Self-promotion is also called “branding yourself,” because that’s actually what it has become. (That, and it’s what we wanted to call the book.) Think of it as personal branding because you need to think of yourself as a brand, just like Coca-Cola, McDonald’s, Google, or Facebook.

Why Is Self-Promotion Important?

You can’t count on people calling you out of the blue to hire you, buy your service, or book you for an event if they don’t know about you. The only way to get people to know who you are and what you do is to tell them. And you want to tell as many people as you can who are actually interested.

Self-promotion can help you make those important connections that will further your career and improve your professional standing. It can be as simple as introducing yourself to the organizer of a conference and telling her you are interested in speaking at her next conference, or it can be as involved as writing a book or two and then spending a day emailing every conference organizer you can to get as many speaking deals as you can.

@kyleplacy:	Is that a shot at me?
@edeckers:  No, not at all, Mr. I-Don't-Have-Time-for-Lunch-Today.

What Self-Promotion Is Not

Self-promotion is not bragging or boasting. It’s not acting bigger than you are. It’s just letting people know who you are and what you do.

It’s perfectly acceptable to promote yourself without looking like an arrogant jerk. People are going to be out promoting themselves and their personal endeavors and small businesses. If you’re not, you’re missing good opportunities, and others are going to beat you in the competition. They’re going to sell their art, get their speaking gigs, get more web traffic, or whatever they’re competing with you for.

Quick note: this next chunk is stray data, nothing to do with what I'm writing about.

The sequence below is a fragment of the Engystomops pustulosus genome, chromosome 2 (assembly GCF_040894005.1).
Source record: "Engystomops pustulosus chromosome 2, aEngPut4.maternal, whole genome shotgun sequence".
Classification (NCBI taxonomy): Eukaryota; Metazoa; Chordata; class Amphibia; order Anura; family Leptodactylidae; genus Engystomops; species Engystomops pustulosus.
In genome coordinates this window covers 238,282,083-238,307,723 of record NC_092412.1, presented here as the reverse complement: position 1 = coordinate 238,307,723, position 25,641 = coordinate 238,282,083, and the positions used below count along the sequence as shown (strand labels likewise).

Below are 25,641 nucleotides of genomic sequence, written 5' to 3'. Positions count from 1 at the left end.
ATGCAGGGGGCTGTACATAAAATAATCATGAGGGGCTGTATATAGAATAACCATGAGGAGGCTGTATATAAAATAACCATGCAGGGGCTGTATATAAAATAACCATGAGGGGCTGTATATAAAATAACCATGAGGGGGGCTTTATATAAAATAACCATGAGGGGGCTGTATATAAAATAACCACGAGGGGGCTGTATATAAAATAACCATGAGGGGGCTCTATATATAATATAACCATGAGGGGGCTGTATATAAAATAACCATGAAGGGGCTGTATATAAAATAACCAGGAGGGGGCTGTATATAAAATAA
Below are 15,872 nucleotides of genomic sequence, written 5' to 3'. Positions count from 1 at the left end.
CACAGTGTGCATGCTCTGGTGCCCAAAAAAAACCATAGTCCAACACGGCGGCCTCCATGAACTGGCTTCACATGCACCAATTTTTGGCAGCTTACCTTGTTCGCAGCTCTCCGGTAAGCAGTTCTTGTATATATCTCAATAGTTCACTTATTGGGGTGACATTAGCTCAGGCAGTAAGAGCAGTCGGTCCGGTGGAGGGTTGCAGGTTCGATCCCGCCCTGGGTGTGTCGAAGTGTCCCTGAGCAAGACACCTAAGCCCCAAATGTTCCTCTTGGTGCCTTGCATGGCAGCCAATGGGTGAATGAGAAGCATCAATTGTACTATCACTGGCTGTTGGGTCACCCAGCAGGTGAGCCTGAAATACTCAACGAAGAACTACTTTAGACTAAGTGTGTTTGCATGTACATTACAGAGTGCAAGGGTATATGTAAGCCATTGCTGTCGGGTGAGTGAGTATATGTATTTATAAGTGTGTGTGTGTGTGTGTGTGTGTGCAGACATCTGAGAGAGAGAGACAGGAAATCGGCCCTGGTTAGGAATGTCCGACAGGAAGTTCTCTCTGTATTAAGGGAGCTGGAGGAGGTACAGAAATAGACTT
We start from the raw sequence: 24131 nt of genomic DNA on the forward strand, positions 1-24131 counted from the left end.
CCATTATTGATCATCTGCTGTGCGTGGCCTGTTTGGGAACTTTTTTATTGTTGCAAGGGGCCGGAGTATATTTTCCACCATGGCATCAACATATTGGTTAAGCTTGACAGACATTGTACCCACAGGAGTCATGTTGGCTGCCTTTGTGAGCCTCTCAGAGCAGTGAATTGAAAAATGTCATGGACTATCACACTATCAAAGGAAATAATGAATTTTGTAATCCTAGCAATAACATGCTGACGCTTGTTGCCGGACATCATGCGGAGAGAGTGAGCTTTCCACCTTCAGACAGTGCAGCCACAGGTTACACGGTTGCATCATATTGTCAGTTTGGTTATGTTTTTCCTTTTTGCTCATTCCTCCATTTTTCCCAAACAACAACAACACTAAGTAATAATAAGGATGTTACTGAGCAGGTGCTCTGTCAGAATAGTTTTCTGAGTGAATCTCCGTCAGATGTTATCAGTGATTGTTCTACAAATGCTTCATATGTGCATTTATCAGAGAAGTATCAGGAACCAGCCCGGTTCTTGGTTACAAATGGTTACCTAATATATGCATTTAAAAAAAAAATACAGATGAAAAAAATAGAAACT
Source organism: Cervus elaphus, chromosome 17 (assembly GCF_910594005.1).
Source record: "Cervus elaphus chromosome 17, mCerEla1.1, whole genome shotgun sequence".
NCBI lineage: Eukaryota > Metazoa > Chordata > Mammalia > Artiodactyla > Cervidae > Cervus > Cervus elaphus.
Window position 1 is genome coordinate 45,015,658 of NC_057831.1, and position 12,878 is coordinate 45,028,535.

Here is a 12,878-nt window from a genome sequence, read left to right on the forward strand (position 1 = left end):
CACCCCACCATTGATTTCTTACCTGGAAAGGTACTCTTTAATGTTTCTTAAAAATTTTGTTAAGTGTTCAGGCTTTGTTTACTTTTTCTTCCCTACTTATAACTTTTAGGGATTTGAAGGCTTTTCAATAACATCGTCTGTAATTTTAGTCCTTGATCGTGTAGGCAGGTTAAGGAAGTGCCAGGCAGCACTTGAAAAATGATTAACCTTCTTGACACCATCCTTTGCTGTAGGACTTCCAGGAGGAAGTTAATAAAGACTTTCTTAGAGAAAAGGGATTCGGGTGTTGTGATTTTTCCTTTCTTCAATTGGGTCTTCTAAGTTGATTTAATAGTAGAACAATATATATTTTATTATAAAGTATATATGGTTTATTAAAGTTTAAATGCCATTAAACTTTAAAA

What Can Self-Promotion Do for You and Your Career?

Without question, self-promotion can make you successful. And if you’re already successful, it can make your personal brand huge. You don’t become a success without knowing a lot of people and having a lot of people know you. If you want to be stuck in a little gray cubicle for your entire career, never rising above lower middle management, keep your head down and don’t attract attention. Actually, put this book down. Stop reading!

But if you want to make a name for yourself, establish a good reputation, finally get that corner office, or even own your own thriving business, you need to promote yourself.

To do that, you need to be passionate about two things: the work you do and yourself. If you’re not passionate about what you do, find the thing you’re passionate about. If you’re not passionate about yourself, seek professional help. The person you should love the most, admire the most, and treasure the most is you. And when you share that confidence in yourself, others feel it, too.

So maybe it’s time to change up your life. You want to get out of your cubicle, get off the road, get out of the factory, put down the hammer, or change careers completely. Or maybe you’re about to start looking for your first job after college. Figure out what you want to do, make it happen, and then start telling people about it. Let them know that you are good at what you do. Let them come to you for answers and information.